Posts Tagged ‘BUAP’|
Sunday, December 2nd, 2012
Being an “expat”—or at least living outside your native culture and functioning in another language—isn’t always easy. Feeling frustrated, lonely, and homesick from time to time is inevitable, especially in a city like Puebla, where the locals have a reputation for being exceedingly kind to strangers yet glacially slow to add anyone new to their social circles. Thus, it can be helpful to connect with other foreign residents to form friendships, share resources, support one another, and build community.
It took me a while to figure out how to do that, because unlike Mexico City, Puebla doesn’t have a Newcomers Club or a U.S. Embassy or any other organization that coordinates events for Americans, Canadians, or folks from elsewhere in the world who speak English and aren’t affiliated with a specific employer, church, or school. (I say “English” because not everyone’s Spanish is perfect or even passable, especially when they first arrive in Mexico.) So, with the help of a few others, I started an “expat” group in September 2009, about six months before launching this website. Through word of mouth, our initial group of five has grown to some 160 people from a dozen different countries.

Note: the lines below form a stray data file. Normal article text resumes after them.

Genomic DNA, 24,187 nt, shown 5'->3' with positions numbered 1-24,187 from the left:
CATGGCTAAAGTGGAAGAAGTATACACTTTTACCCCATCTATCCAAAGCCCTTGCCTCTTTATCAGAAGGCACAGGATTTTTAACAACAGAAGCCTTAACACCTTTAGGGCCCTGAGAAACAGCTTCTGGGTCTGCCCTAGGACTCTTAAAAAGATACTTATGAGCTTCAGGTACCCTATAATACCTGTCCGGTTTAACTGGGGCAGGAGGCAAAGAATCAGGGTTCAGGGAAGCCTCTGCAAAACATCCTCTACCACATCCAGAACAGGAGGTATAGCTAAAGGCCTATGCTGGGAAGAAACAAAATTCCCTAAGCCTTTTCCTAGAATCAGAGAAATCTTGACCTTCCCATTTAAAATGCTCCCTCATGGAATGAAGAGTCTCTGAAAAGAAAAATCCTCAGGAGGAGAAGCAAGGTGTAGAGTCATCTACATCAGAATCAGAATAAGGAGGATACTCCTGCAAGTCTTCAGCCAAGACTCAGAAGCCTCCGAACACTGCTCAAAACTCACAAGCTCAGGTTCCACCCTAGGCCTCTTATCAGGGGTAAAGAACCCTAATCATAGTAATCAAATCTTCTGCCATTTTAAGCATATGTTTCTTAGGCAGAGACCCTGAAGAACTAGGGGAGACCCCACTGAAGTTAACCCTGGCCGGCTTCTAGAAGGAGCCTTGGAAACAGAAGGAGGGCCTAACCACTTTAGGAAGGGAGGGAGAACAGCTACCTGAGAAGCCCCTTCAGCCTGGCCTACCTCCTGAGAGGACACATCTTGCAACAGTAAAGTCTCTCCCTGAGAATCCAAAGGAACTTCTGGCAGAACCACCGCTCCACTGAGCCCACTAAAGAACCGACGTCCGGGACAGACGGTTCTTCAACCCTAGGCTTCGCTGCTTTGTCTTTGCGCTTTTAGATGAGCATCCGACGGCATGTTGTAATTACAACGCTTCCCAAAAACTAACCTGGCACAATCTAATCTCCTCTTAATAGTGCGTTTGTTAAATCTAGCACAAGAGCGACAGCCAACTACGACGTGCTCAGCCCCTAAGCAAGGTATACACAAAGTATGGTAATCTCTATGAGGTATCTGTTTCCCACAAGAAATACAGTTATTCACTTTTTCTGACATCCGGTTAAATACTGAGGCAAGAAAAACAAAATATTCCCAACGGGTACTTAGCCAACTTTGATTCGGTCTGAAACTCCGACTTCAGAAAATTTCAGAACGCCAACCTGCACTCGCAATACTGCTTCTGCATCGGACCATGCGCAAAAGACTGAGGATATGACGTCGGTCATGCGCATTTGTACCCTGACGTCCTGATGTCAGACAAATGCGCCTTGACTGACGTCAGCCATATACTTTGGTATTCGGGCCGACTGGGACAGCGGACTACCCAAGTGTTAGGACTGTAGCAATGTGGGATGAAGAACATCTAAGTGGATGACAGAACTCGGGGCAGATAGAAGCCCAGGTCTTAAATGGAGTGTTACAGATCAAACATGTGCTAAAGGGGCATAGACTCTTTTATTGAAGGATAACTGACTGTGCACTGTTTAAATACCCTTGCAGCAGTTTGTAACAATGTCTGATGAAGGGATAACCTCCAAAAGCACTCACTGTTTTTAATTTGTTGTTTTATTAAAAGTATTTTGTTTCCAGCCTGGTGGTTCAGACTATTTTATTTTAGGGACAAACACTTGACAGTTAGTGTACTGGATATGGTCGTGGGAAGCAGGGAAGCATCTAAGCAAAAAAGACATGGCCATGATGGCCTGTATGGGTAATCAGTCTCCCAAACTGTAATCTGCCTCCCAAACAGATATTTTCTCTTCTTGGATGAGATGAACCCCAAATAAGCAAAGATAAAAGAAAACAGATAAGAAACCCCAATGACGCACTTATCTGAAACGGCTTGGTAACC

Although “home” is wherever my husband and cat happen to be, having a supportive social network is important, too.
It seems like it took forever, but as a result of the friends and connections I’ve made through the group, this week I finally felt like I was home in Puebla — an insider instead of an outsider. By “insider,” I simply mean my social calendar was filled with events, from a Thanksgiving potluck to a SoHo-worthy art open house and a gala anniversary party to a gourmet dinner at the most contemporary restaurant in town. All four private affairs were hosted by foreign residents and Poblanos (including the dinner, which was organized by All About Puebla). Could it be that we’ve achieved some sort of critical mass, in terms of people, energy, and diversity? A girl can dream, can’t she? In any case, what a privilege it was to be in the presence of such stimulating company, having conversations in English and Spanish!
Thank you, everyone, for your efforts, your invitations, and your contributions to the group. If anyone out there would like to join us in the future, drop me a line and I’ll add you to our emailing list. Happy holidays!
—Rebecca Smith Hurd
Friday, September 28th, 2012
“Through art and culture, the Complejo Cultural Universitario provides a stage on which we’re able to demonstrate how modern the state of Puebla and the nation of Mexico are and offer a benchmark of modernity in the world,” Enrique Agüera Ibáñez told Alianzatex.com at a recent art opening. Agüera is rector of the Benemerita Universidad Autónoma de Puebla, the state’s oldest and largest public university, and the man ultimately responsible for the auxiliary campus’s construction.